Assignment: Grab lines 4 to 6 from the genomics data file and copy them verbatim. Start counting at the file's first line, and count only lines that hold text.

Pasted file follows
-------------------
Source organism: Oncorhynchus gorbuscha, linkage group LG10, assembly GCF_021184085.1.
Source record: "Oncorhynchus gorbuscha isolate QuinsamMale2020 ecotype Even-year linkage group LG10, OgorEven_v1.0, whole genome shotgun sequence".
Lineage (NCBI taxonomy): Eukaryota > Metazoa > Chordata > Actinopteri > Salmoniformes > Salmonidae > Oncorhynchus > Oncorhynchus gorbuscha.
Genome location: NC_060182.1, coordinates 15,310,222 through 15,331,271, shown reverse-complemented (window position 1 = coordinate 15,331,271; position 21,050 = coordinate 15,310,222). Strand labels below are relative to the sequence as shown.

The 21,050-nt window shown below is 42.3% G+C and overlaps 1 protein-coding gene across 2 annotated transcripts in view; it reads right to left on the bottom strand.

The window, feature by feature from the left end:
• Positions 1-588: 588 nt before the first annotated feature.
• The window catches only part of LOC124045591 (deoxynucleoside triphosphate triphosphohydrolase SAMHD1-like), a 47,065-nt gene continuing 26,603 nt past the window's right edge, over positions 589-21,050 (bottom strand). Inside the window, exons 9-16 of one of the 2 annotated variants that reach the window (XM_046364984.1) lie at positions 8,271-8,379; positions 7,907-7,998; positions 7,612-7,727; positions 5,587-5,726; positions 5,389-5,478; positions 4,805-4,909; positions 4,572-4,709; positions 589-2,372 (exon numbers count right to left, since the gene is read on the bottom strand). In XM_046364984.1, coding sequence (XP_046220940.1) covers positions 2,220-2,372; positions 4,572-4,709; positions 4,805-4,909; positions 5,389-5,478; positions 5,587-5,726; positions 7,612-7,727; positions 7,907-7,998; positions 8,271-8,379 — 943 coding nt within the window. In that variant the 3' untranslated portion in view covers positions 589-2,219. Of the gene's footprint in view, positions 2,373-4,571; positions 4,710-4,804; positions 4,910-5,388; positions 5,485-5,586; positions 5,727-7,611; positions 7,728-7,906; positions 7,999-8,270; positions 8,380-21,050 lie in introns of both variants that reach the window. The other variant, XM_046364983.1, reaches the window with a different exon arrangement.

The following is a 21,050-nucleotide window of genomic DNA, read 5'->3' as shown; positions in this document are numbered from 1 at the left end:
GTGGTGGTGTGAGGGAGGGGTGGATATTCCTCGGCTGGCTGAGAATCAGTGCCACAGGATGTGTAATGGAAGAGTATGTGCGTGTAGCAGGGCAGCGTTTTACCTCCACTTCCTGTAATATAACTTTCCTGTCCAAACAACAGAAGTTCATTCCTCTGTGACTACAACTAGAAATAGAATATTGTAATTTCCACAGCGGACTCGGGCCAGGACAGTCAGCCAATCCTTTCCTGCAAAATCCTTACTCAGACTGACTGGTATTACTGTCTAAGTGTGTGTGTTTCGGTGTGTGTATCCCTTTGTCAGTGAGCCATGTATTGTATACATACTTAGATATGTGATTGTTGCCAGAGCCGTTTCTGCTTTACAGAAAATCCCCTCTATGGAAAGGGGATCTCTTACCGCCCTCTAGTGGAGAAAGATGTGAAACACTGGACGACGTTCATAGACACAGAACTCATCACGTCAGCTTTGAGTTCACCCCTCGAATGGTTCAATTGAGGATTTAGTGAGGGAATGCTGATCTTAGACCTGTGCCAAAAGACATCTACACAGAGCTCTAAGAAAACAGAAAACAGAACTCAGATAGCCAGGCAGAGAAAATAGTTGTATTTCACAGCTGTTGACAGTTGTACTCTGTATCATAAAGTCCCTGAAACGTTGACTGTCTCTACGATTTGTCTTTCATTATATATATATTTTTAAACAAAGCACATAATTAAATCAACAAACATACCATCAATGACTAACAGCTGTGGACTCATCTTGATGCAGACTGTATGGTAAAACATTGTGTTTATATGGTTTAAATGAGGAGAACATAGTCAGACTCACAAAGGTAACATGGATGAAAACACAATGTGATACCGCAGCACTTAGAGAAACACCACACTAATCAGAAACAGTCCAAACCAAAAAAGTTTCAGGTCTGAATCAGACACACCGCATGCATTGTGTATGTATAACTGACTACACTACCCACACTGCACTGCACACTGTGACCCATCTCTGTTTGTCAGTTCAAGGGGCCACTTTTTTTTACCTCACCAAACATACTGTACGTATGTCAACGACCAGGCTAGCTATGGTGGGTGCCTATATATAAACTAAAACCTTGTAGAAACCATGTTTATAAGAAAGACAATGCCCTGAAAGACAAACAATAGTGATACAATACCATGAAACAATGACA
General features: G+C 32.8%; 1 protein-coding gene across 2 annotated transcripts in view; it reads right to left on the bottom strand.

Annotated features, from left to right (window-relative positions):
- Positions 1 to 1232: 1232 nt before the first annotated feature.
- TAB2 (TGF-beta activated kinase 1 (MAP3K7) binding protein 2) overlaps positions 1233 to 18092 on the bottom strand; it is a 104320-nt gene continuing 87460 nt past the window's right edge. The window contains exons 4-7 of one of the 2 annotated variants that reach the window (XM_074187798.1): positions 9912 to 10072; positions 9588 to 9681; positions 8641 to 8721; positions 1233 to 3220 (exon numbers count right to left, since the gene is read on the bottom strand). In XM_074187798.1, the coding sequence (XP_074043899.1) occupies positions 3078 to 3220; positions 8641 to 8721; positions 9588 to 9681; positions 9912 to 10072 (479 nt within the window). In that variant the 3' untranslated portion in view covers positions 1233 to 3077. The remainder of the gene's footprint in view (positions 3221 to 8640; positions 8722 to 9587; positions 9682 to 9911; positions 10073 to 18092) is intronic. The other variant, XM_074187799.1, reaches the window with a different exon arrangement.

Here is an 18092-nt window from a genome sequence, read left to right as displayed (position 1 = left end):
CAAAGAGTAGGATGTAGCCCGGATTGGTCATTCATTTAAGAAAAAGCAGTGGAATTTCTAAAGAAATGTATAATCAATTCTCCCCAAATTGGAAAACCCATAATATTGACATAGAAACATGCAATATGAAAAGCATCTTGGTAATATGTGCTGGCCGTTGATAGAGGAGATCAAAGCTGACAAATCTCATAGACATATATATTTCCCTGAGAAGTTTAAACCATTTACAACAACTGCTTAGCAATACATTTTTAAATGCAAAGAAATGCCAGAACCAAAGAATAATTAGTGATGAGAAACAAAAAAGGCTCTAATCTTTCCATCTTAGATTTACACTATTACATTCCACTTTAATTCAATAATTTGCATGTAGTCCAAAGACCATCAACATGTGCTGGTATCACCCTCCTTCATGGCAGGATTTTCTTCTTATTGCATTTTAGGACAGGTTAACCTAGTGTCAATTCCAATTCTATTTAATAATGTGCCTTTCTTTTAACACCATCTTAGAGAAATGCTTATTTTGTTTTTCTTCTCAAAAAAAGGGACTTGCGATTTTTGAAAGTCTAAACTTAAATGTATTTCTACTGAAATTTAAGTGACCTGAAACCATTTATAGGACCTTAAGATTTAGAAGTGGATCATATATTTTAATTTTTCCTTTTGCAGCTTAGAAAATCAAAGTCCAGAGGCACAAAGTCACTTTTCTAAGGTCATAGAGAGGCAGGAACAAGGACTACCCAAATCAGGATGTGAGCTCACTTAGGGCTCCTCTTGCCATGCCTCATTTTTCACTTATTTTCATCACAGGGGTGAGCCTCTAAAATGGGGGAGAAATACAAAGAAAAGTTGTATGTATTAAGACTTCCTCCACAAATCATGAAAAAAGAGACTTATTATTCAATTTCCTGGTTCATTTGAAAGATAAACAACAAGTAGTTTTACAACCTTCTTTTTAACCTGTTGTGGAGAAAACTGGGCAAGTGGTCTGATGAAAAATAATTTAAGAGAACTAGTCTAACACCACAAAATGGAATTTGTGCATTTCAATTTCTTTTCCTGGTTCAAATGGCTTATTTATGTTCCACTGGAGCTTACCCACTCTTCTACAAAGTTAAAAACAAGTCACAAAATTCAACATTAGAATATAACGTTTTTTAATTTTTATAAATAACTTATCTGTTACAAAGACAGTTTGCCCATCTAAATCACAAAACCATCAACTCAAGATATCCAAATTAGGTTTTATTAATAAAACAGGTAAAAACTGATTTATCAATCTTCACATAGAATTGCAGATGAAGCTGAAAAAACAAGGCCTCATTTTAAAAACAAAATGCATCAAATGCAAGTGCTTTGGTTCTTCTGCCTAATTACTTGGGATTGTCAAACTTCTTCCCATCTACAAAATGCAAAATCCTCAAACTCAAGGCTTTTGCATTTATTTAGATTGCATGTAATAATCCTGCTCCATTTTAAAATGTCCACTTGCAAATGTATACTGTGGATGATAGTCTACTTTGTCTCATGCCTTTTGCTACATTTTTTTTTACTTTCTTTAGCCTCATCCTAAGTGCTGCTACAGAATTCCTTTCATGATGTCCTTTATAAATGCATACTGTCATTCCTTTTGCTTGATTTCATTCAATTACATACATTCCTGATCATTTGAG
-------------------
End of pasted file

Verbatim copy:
Genome location: NC_060182.1, coordinates 15,310,222 through 15,331,271, shown reverse-complemented (window position 1 = coordinate 15,331,271; position 21,050 = coordinate 15,310,222). Strand labels below are relative to the sequence as shown.

The 21,050-nt window shown below is 42.3% G+C and overlaps 1 protein-coding gene across 2 annotated transcripts in view; it reads right to left on the bottom strand.

The window, feature by feature from the left end: